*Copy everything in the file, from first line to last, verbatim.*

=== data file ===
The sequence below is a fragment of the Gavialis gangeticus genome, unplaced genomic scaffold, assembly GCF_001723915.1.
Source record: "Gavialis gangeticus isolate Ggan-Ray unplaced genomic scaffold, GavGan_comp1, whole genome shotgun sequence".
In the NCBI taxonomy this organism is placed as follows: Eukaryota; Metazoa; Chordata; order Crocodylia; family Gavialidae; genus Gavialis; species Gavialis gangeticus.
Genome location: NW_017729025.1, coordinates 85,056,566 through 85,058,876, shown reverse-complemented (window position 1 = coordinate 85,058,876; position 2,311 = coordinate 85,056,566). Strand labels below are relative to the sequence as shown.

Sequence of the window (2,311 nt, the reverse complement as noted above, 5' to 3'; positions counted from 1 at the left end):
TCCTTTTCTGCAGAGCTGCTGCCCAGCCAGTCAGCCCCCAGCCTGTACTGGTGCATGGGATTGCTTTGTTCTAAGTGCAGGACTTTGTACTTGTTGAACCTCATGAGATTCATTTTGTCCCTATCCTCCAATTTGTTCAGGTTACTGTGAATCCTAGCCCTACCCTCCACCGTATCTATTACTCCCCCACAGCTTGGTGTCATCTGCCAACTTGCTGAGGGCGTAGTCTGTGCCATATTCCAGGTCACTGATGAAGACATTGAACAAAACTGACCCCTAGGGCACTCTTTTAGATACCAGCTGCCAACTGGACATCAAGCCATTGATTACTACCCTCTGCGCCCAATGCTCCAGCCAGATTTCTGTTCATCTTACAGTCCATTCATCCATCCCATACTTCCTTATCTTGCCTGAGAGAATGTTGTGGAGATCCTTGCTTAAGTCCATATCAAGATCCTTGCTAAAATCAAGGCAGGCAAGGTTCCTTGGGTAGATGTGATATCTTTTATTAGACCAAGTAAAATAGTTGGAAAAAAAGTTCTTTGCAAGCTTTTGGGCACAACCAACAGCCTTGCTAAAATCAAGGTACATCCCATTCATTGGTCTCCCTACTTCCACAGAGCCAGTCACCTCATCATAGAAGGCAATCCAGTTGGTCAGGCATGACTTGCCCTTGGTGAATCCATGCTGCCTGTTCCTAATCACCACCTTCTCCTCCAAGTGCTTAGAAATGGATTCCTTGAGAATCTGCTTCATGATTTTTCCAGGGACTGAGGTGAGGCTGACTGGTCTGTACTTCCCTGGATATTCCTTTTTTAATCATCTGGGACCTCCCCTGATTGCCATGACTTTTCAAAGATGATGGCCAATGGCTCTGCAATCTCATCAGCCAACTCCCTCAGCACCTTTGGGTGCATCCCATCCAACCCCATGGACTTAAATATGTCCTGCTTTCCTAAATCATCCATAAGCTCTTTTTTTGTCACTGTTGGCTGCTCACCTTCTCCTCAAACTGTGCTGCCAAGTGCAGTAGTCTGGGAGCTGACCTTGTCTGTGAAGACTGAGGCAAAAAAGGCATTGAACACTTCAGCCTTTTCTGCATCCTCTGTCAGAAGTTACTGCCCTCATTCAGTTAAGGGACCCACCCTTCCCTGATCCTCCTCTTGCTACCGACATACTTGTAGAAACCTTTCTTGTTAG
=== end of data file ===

The sequence below is a fragment of the Gavialis gangeticus genome, unplaced genomic scaffold, assembly GCF_001723915.1.
Source record: "Gavialis gangeticus isolate Ggan-Ray unplaced genomic scaffold, GavGan_comp1, whole genome shotgun sequence".
In the NCBI taxonomy this organism is placed as follows: Eukaryota; Metazoa; Chordata; order Crocodylia; family Gavialidae; genus Gavialis; species Gavialis gangeticus.
Genome location: NW_017729025.1, coordinates 85,056,566 through 85,058,876, shown reverse-complemented (window position 1 = coordinate 85,058,876; position 2,311 = coordinate 85,056,566). Strand labels below are relative to the sequence as shown.

Sequence of the window (2,311 nt, the reverse complement as noted above, 5' to 3'; positions counted from 1 at the left end):
TCCTTTTCTGCAGAGCTGCTGCCCAGCCAGTCAGCCCCCAGCCTGTACTGGTGCATGGGATTGCTTTGTTCTAAGTGCAGGACTTTGTACTTGTTGAACCTCATGAGATTCATTTTGTCCCTATCCTCCAATTTGTTCAGGTTACTGTGAATCCTAGCCCTACCCTCCACCGTATCTATTACTCCCCCACAGCTTGGTGTCATCTGCCAACTTGCTGAGGGCGTAGTCTGTGCCATATTCCAGGTCACTGATGAAGACATTGAACAAAACTGACCCCTAGGGCACTCTTTTAGATACCAGCTGCCAACTGGACATCAAGCCATTGATTACTACCCTCTGCGCCCAATGCTCCAGCCAGATTTCTGTTCATCTTACAGTCCATTCATCCATCCCATACTTCCTTATCTTGCCTGAGAGAATGTTGTGGAGATCCTTGCTTAAGTCCATATCAAGATCCTTGCTAAAATCAAGGCAGGCAAGGTTCCTTGGGTAGATGTGATATCTTTTATTAGACCAAGTAAAATAGTTGGAAAAAAAGTTCTTTGCAAGCTTTTGGGCACAACCAACAGCCTTGCTAAAATCAAGGTACATCCCATTCATTGGTCTCCCTACTTCCACAGAGCCAGTCACCTCATCATAGAAGGCAATCCAGTTGGTCAGGCATGACTTGCCCTTGGTGAATCCATGCTGCCTGTTCCTAATCACCACCTTCTCCTCCAAGTGCTTAGAAATGGATTCCTTGAGAATCTGCTTCATGATTTTTCCAGGGACTGAGGTGAGGCTGACTGGTCTGTACTTCCCTGGATATTCCTTTTTTAATCATCTGGGACCTCCCCTGATTGCCATGACTTTTCAAAGATGATGGCCAATGGCTCTGCAATCTCATCAGCCAACTCCCTCAGCACCTTTGGGTGCATCCCATCCAACCCCATGGACTTAAATATGTCCTGCTTTCCTAAATCATCCATAAGCTCTTTTTTTGTCACTGTTGGCTGCTCACCTTCTCCTCAAACTGTGCTGCCAAGTGCAGTAGTCTGGGAGCTGACCTTGTCTGTGAAGACTGAGGCAAAAAAGGCATTGAACACTTCAGCCTTTTCTGCATCCTCTGTCAGAAGTTACTGCCCTCATTCAGTTAAGGGACCCACCCTTCCCTGATCCTCCTCTTGCTACCGACATACTTGTAGAAACCTTTCTTGTTAG